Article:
“Because middle management has more direct contact with people. They do not spent their daily lives in meeting rooms on in front of computer screens.”

Infonet General Manager Taner Özdeş attributes this phenomenon to fears of ‘losing authority’. Özdeş says: “Executives who rise to high positions, try to use this by putting a distance between themselves and their subordinates. They try to come face to face with them as little as possible.”

“I Use Eq When Recruiting”
Experts believe that emotional intelligence becomes even more important in systems where the emphasis is on personal relationships, such as in Turkey. A problem which arises in any part of the chain of relationships can threaten the entire organization. For this reason, companies need to adopt a strategy which emphasizes emotional intelligence, particularly at the middle and higher levels of management.

But how much can high-level executives do this in Turkish companies?

Goldaş General Manager Sedat Yalınkaya says that his job means that he is always meeting new people and holding interviews. “This is where my emotional abilities really help,” he says. “I use them to be able to understand the person in front of me as well as possible and also make myself understood to them.”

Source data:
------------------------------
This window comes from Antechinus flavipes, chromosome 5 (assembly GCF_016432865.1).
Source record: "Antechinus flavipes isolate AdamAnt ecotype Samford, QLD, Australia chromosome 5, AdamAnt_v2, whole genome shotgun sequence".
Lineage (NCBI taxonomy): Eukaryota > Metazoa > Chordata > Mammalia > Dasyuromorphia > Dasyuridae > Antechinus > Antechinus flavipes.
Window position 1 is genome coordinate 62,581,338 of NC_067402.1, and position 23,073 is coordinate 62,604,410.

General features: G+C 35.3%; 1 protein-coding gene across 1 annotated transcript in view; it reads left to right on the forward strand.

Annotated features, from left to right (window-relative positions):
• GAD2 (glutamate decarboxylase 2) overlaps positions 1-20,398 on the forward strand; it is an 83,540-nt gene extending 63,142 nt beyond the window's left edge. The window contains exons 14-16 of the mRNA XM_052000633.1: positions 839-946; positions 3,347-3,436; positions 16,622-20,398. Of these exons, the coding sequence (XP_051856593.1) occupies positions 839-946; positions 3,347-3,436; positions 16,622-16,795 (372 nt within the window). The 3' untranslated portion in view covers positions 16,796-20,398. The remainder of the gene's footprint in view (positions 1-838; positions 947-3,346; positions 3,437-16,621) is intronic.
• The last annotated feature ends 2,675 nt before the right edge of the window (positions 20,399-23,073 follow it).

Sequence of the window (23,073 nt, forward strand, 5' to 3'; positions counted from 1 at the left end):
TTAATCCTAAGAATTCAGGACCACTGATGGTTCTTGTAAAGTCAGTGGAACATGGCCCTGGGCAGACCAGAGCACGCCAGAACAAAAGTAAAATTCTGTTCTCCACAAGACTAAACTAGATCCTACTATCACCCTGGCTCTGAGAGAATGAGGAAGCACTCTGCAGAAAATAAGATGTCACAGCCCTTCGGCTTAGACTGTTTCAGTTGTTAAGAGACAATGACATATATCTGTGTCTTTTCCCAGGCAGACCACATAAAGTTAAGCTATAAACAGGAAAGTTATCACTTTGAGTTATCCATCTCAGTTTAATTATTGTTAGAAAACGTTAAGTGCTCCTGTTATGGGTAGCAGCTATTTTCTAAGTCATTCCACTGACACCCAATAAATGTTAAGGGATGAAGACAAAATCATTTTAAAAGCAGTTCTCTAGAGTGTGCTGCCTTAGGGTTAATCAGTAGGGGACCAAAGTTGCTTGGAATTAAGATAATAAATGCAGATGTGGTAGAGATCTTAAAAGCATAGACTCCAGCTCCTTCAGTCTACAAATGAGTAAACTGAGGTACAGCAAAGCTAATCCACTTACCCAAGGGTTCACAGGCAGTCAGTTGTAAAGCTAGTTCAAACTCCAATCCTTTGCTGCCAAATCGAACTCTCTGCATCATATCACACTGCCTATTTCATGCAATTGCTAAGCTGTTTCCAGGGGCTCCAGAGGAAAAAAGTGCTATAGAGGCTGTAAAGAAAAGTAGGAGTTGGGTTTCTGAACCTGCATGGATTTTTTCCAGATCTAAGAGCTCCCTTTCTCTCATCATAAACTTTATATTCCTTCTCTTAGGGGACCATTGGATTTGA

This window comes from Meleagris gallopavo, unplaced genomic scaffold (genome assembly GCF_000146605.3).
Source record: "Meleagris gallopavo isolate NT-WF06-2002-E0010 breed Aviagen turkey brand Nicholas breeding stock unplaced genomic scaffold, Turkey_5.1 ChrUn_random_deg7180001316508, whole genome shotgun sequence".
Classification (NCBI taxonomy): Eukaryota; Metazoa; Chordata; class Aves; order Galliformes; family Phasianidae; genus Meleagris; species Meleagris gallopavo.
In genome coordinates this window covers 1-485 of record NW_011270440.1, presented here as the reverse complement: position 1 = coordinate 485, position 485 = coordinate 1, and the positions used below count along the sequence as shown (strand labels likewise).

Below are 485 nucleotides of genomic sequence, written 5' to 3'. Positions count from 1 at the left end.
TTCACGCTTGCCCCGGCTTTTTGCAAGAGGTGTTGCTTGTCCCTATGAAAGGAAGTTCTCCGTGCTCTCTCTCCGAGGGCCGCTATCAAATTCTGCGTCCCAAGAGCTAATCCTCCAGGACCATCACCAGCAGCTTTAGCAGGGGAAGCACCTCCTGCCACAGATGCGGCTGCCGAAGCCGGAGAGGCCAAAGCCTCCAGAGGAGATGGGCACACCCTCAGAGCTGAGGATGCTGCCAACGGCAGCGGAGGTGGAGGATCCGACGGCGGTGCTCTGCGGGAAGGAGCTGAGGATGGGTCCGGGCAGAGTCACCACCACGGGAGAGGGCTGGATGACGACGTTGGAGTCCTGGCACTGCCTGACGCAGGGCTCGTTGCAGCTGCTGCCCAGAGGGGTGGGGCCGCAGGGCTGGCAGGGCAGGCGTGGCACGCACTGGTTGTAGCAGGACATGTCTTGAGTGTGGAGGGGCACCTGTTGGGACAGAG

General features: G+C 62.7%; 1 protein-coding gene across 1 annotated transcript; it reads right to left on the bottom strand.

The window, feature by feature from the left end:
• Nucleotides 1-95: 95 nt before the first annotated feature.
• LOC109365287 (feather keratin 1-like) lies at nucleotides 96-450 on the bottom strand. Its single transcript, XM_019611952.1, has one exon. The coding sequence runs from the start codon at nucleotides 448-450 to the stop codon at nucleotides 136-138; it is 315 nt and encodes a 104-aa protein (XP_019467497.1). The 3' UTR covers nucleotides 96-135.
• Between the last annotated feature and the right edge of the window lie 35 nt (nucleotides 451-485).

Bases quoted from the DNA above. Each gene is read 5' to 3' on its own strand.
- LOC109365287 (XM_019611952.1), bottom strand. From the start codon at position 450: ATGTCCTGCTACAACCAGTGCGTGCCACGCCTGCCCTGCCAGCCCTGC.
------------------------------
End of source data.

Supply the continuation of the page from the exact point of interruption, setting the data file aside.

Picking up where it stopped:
TNT Express General Manager Turgut Yıldız says that he uses emotional intelligence more when recruiting someone to, or dismissing them from, a key position. Yıldız says: “My emotional intelligence helps me when it comes to understanding what benefit or disadvantage will accrue from the person in front of me. In addition, I use my emotional intelligence to manage change in important strategic projects and entrench it in a company.”

Software AG Türkiye General Manager Yüce Erim says that he trusts his emotional intelligence. “An executive does not have the luxury of discarding his emotional intelligence and acting without reference to it. Making a move without emotional intelligence is suicide.”